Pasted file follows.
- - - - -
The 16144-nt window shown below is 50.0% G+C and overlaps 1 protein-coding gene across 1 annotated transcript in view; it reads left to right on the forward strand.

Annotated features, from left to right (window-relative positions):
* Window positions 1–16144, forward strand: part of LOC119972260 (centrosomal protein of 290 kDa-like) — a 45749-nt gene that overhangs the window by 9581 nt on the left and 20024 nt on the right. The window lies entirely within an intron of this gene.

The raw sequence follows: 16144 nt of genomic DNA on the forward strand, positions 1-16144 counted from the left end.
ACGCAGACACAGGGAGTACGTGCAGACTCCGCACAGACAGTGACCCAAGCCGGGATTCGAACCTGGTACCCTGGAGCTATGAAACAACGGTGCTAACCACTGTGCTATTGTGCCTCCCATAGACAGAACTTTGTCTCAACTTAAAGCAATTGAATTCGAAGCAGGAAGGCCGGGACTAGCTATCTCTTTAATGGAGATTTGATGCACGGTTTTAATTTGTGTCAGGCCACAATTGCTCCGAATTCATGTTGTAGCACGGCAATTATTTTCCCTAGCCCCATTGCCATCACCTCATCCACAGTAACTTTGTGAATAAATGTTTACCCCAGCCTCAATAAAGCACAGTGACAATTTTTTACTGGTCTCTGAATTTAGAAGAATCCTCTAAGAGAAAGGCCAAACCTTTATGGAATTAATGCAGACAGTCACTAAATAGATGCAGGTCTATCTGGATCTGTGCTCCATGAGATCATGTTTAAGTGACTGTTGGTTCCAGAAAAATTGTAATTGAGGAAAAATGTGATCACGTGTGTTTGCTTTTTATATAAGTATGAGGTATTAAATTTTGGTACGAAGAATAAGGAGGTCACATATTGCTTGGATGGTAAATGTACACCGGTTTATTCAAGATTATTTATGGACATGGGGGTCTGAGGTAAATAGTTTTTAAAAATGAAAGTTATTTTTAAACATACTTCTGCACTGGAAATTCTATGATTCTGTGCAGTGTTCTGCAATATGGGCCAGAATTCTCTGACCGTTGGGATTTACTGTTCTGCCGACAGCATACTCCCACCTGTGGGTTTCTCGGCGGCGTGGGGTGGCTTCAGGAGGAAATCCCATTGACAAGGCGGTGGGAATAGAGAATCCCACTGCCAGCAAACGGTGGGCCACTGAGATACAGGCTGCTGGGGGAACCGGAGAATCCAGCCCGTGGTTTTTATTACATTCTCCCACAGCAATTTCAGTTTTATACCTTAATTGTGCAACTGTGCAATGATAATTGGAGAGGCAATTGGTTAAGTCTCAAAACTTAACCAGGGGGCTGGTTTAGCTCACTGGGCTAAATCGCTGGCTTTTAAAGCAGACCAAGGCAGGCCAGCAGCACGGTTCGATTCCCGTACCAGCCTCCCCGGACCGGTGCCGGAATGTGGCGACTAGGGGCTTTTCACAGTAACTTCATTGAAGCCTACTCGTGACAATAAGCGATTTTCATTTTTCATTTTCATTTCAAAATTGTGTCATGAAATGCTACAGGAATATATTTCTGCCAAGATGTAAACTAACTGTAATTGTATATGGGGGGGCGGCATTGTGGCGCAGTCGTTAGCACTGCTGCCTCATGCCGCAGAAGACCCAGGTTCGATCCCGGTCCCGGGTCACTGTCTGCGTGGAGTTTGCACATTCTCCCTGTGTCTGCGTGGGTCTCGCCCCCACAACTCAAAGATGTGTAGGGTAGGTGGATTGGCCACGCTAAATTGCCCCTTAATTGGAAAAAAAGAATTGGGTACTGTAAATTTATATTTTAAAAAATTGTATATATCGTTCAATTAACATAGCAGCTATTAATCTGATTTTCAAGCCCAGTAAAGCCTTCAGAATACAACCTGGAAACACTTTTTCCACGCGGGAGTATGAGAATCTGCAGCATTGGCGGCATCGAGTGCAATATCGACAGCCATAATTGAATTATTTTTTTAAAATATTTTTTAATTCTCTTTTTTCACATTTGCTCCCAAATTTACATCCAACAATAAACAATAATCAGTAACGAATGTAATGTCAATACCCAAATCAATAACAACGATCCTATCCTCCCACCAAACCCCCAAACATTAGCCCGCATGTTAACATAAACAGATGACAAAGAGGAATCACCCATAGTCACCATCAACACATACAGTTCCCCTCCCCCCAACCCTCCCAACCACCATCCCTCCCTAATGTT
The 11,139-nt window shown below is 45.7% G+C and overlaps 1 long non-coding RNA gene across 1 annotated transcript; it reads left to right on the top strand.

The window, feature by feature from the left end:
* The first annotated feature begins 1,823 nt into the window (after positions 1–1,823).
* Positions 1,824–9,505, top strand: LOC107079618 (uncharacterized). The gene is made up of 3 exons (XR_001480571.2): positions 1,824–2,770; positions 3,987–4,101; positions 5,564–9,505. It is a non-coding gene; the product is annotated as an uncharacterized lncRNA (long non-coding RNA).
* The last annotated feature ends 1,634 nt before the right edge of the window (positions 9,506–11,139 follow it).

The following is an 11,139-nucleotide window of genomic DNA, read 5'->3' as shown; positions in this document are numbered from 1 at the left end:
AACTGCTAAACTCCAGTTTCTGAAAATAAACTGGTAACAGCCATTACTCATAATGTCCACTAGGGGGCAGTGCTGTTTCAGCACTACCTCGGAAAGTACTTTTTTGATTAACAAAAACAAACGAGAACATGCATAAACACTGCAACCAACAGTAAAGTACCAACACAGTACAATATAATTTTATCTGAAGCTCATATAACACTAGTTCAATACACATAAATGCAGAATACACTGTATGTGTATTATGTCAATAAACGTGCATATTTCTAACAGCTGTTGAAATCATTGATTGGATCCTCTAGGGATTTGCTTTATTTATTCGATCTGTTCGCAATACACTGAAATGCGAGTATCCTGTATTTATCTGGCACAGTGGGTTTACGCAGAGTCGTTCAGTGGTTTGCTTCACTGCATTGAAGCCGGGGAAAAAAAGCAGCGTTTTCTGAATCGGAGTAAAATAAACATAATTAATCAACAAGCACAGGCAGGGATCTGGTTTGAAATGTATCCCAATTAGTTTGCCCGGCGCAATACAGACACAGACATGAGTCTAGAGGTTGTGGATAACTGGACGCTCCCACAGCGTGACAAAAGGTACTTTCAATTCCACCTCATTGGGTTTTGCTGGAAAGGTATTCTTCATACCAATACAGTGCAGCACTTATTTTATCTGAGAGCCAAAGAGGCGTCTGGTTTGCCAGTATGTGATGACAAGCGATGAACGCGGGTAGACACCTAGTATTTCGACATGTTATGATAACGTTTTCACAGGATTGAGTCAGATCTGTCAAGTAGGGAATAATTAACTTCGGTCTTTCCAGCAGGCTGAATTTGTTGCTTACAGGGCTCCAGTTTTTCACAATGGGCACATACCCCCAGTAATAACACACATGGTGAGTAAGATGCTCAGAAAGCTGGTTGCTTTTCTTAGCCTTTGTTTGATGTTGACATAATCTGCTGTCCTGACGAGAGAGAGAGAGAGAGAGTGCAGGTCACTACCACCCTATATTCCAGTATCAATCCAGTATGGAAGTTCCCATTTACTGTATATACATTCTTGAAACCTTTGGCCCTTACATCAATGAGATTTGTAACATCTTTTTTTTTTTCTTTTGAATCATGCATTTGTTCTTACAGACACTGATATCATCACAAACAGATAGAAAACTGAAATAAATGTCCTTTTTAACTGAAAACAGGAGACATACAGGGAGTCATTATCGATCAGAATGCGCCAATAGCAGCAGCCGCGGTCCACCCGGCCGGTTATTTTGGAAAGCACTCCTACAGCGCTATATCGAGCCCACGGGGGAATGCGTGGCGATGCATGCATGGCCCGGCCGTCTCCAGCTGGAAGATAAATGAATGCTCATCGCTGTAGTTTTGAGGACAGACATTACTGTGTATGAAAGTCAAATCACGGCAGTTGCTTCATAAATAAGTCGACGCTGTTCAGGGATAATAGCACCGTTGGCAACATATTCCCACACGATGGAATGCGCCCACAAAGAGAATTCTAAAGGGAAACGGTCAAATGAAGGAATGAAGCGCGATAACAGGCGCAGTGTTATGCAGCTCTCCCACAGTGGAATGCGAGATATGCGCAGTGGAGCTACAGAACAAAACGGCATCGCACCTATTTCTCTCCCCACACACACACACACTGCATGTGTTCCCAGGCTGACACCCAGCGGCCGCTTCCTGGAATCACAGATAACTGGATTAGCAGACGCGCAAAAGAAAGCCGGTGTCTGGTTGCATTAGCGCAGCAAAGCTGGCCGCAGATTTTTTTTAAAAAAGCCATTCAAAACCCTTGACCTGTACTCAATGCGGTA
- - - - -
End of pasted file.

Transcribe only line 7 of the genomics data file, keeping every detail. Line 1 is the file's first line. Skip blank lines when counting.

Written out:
The window, feature by feature from the left end: